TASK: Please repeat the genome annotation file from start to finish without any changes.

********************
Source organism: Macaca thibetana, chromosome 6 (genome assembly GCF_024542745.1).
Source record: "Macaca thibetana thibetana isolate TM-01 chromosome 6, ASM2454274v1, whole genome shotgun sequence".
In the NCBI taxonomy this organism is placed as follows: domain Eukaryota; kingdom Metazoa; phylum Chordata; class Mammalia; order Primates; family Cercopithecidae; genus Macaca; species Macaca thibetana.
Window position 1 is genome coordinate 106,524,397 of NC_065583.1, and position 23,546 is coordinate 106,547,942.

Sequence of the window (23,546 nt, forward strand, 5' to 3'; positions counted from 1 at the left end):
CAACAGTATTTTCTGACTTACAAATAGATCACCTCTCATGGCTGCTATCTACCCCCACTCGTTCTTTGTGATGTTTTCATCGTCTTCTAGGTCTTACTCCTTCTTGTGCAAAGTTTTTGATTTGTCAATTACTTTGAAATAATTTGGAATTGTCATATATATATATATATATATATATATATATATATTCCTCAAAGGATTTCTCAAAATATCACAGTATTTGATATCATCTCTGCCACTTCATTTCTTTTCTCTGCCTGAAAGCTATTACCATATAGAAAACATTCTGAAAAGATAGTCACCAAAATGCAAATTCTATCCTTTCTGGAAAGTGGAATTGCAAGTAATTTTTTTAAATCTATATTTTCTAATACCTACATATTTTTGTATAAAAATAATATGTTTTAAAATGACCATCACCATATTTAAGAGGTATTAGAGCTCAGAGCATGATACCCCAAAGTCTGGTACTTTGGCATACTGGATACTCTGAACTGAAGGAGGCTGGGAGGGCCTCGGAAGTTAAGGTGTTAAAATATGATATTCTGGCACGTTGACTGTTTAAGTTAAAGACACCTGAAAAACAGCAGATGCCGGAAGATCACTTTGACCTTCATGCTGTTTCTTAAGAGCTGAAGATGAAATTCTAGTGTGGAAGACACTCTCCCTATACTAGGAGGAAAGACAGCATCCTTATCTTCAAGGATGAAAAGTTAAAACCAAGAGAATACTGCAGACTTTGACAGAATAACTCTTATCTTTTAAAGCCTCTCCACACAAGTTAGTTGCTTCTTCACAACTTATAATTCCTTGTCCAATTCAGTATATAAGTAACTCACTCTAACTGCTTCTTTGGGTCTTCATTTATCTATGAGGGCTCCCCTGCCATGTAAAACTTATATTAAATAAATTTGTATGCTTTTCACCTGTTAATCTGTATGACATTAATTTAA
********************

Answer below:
Source organism: Macaca thibetana, chromosome 6 (genome assembly GCF_024542745.1).
Source record: "Macaca thibetana thibetana isolate TM-01 chromosome 6, ASM2454274v1, whole genome shotgun sequence".
In the NCBI taxonomy this organism is placed as follows: domain Eukaryota; kingdom Metazoa; phylum Chordata; class Mammalia; order Primates; family Cercopithecidae; genus Macaca; species Macaca thibetana.
Window position 1 is genome coordinate 106,524,397 of NC_065583.1, and position 23,546 is coordinate 106,547,942.

Sequence of the window (23,546 nt, forward strand, 5' to 3'; positions counted from 1 at the left end):
CAACAGTATTTTCTGACTTACAAATAGATCACCTCTCATGGCTGCTATCTACCCCCACTCGTTCTTTGTGATGTTTTCATCGTCTTCTAGGTCTTACTCCTTCTTGTGCAAAGTTTTTGATTTGTCAATTACTTTGAAATAATTTGGAATTGTCATATATATATATATATATATATATATATATATATTCCTCAAAGGATTTCTCAAAATATCACAGTATTTGATATCATCTCTGCCACTTCATTTCTTTTCTCTGCCTGAAAGCTATTACCATATAGAAAACATTCTGAAAAGATAGTCACCAAAATGCAAATTCTATCCTTTCTGGAAAGTGGAATTGCAAGTAATTTTTTTAAATCTATATTTTCTAATACCTACATATTTTTGTATAAAAATAATATGTTTTAAAATGACCATCACCATATTTAAGAGGTATTAGAGCTCAGAGCATGATACCCCAAAGTCTGGTACTTTGGCATACTGGATACTCTGAACTGAAGGAGGCTGGGAGGGCCTCGGAAGTTAAGGTGTTAAAATATGATATTCTGGCACGTTGACTGTTTAAGTTAAAGACACCTGAAAAACAGCAGATGCCGGAAGATCACTTTGACCTTCATGCTGTTTCTTAAGAGCTGAAGATGAAATTCTAGTGTGGAAGACACTCTCCCTATACTAGGAGGAAAGACAGCATCCTTATCTTCAAGGATGAAAAGTTAAAACCAAGAGAATACTGCAGACTTTGACAGAATAACTCTTATCTTTTAAAGCCTCTCCACACAAGTTAGTTGCTTCTTCACAACTTATAATTCCTTGTCCAATTCAGTATATAAGTAACTCACTCTAACTGCTTCTTTGGGTCTTCATTTATCTATGAGGGCTCCCCTGCCATGTAAAACTTATATTAAATAAATTTGTATGCTTTTCACCTGTTAATCTGTATGACATTAATTTAA